"We have had coalition communication systems in the past on previous deployments," said Staff Sgt. Simon Barefoot, 173rd Airborne Brigade Cyber Security noncommissioned officer. But these systems must continually improve in their ability to deal with modern challenges in cybersecurity while still allowing a seamless flow of information between commands."
Barefoot added that the Mission Partner Environment was designed as a tactical system allowing for shared information such as visual graphics, data, fires, command and control, email, chatnand a common operating picture.
"We will never go at this alone, so interoperability of our mission command systems is paramount," said 173rd Airborne Brigade S6 Maj. Timothy Jones. "The MPE is what the European theater has been lacking, a persistent enclave that enhances information sharing with allies. This will increase the lethality and survivability of our NATO alliance."
"The core infrastructure has been doing very well so far at the brigade level, and we've been it pushing down to the battalion level as well."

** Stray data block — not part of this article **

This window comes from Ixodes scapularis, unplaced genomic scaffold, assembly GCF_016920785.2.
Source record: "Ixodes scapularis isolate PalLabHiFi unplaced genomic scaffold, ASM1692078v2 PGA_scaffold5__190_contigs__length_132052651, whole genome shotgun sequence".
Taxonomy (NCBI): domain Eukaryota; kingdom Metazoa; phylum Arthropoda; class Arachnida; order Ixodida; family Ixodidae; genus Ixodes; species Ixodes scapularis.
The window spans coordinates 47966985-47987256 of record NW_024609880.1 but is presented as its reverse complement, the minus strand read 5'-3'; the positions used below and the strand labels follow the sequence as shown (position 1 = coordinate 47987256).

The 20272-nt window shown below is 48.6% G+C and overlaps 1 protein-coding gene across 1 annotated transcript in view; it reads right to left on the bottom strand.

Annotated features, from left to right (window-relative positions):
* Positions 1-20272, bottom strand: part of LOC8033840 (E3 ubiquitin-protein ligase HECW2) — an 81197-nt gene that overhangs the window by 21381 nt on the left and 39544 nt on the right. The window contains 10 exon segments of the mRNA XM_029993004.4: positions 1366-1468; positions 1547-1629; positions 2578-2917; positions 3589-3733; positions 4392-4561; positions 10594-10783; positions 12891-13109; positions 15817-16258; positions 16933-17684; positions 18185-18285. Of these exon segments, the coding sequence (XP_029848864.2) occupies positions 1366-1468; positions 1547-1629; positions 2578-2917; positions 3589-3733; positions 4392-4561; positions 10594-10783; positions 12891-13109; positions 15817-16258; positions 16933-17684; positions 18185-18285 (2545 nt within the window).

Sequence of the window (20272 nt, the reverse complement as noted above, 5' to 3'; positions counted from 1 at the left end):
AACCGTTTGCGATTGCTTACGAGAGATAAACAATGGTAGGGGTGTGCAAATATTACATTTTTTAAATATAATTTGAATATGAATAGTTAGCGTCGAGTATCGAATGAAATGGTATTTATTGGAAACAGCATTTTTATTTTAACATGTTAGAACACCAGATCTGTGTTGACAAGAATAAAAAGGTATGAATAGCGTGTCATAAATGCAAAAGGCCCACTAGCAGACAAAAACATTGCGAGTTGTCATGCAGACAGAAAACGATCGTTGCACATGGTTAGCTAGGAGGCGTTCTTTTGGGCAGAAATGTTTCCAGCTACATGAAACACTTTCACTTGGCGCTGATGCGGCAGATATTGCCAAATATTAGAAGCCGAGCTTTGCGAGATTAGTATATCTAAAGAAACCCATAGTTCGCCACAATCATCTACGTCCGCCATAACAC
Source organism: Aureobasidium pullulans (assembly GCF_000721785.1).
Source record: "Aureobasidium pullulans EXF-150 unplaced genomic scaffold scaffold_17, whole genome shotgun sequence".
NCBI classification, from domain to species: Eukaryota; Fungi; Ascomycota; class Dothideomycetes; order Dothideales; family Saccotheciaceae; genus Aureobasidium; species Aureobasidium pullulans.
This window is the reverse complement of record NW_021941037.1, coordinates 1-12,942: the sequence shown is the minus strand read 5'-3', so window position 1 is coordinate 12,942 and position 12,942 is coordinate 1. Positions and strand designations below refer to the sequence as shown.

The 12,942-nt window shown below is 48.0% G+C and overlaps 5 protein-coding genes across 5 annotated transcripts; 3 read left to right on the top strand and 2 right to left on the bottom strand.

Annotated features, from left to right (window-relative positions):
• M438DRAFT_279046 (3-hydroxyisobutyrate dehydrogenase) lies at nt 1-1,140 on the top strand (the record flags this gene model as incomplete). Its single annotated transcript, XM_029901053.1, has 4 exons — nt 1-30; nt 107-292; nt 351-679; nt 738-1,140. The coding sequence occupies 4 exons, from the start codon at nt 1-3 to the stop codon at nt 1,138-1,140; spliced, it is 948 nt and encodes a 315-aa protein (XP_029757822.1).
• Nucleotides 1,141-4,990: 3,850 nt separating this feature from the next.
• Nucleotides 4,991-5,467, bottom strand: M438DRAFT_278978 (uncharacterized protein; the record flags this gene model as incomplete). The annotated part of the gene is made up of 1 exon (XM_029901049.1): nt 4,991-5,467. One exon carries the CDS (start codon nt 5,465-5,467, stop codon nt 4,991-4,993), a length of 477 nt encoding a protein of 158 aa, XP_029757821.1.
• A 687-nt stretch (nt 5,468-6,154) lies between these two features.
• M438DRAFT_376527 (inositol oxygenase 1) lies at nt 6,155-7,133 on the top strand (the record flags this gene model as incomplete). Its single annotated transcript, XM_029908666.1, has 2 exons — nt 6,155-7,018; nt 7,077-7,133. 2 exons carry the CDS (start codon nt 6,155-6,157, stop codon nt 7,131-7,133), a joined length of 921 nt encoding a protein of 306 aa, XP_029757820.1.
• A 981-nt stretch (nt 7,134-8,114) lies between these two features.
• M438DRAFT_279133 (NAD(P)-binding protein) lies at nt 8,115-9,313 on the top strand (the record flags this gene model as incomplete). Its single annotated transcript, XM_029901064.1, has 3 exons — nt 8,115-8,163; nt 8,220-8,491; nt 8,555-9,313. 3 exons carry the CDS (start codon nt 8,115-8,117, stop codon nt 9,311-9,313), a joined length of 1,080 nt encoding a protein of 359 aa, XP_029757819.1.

Part of the JWA scenario will involve complications due to communication system breakdowns. Sky Soldiers must adapt to these issues to win the fight. Success will also hinge upon prior knowledge of terrain, key areas of interest, the battle timeline, and remembering where other units are positioned throughout the battle.
The sheer number of troops and countries involved in JWA make it one of the largest exercises of the year, featuring nearly 7,000 troops from 11 countries, representing more than 160 military units.
Sky Soldiers from the 173rd Airborne Brigade jump into JWA at the same time as 7th Army Training Command's Combined Resolve X exercise and the Air Force's Blue Flag command post exercise. Essentially, Hohenfels plays host to three different exercises at once.
Together with NATO allies from Canada, Denmark, Great Britain, France, Germany, Italy and Spain, as well as Australia, Macedonia and New Zealand, JWA represents a great opportunity to work together on many levels.
Sky Soldiers will get the chance to fight opposition forces during JWA. In addition to other combined arms training, Paratroopers will conduct an air assault to open up a landing area for other forces to bring in combat power.